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The gendered effects of entrepreneurialism in contrasting contexts

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  • Malin Tillmar
  • Helene Ahl
  • Karin Berglund
  • Katarina Pettersson
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<mark>Journal publication date</mark>16/04/2021
<mark>Journal</mark>Journal of Enterprising Communities: People and Places
Publication StatusAccepted/In press
<mark>Original language</mark>English

Abstract

Purpose
Contrasting Sweden and Tanzania, we explore the experiences of women entrepreneurs affected by entrepreneurialism. We discuss the impact on their position in society and on their ability to take feminist action.
Design/methodology/approach
We analysed interviews conducted in the two countries over 15 years, using a holistic perspective on context, including its gendered dimensions.
Findings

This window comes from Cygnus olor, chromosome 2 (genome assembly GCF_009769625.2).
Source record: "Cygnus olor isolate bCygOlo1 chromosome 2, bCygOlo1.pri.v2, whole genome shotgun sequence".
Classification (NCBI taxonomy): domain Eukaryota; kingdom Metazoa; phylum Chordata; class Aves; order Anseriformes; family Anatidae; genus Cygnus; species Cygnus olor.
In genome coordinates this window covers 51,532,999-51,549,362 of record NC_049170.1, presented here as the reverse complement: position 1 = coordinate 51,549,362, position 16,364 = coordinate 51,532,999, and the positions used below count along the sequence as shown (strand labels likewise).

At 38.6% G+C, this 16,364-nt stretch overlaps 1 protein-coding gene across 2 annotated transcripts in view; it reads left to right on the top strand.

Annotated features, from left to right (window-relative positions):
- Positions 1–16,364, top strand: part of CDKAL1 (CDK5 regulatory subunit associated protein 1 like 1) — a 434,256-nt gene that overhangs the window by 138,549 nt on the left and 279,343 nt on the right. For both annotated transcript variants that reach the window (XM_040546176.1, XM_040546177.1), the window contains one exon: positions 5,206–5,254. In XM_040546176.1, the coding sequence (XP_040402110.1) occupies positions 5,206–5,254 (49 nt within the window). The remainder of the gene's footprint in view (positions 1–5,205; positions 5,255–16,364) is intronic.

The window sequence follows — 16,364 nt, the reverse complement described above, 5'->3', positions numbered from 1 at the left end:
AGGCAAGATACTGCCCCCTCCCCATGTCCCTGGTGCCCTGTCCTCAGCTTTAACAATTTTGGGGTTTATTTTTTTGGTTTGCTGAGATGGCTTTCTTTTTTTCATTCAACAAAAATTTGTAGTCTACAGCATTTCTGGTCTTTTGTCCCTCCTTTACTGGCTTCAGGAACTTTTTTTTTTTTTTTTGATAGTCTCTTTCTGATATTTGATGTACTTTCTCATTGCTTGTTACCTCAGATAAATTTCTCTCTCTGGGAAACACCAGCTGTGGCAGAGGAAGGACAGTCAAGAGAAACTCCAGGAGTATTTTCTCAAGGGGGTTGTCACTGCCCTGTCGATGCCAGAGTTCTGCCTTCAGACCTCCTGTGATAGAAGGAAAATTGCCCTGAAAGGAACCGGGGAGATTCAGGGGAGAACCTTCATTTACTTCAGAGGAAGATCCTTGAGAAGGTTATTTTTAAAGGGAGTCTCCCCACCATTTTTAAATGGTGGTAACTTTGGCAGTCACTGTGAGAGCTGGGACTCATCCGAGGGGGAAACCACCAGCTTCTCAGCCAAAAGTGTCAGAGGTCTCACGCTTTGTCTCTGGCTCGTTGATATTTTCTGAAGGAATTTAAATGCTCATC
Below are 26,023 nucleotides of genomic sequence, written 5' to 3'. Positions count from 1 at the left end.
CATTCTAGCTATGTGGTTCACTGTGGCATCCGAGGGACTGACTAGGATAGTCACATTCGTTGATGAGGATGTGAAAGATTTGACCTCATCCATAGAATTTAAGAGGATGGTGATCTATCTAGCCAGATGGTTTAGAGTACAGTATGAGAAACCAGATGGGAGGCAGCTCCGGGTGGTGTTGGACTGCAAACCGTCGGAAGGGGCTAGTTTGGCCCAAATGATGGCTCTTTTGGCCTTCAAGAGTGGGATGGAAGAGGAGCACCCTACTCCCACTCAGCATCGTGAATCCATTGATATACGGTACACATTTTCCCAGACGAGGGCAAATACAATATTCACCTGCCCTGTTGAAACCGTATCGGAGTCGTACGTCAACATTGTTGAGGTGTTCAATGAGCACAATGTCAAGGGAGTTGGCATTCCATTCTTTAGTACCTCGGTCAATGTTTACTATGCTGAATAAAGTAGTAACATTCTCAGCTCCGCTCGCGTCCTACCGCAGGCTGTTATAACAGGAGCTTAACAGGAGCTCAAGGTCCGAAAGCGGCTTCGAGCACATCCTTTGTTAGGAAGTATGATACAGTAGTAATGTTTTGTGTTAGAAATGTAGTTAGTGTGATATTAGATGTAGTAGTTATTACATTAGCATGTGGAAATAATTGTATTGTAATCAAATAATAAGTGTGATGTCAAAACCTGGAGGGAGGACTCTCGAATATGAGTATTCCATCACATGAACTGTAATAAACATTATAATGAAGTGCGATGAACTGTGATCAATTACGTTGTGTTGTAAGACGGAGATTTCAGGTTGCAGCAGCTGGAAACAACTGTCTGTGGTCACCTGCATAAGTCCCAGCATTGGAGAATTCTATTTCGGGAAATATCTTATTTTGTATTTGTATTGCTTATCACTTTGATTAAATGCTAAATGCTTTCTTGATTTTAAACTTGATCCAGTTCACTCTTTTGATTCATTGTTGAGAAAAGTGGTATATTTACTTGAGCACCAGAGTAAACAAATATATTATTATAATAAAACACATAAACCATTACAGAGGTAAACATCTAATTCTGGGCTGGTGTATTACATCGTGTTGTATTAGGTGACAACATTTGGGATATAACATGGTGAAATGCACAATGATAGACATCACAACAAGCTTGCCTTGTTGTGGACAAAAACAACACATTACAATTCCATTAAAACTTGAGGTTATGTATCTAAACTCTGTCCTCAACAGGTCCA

Our results amount to a critique of entrepreneurialism. Women in Sweden did not experience much gain from entrepreneurship, while in Tanzania results were mixed. Entrepreneurialism seems unable to improve the situation for women in the relatively well-functioning economies in the global north, where it was designed.
Originality
The paper adds to the understanding of context in entrepreneurship studies: Africa is largely an underexplored continent, and contrasting North and South is an underexplored methodological approach. We further extend and develop the model of gendered contexts developed by Welter et al. (2014).
Research implications
In mainstream entrepreneurship studies, there is a focus on the institutional context. From our analysis, it is apparent that equal attention must be given to the social and spatial contexts since they may have severe material and economic consequences for entrepreneurs and entrepreneurship. The paper raises questions for further studies on the gendering of markets in different contexts, as well as questions on the urban-rural dimension.
Policy implications
In Sweden, marketisation of welfare services led to more women-owned businesses, but the position of women did not improve. Our results strongly convey the need for a careful analysis of the pre-existing context, before initiating reforms.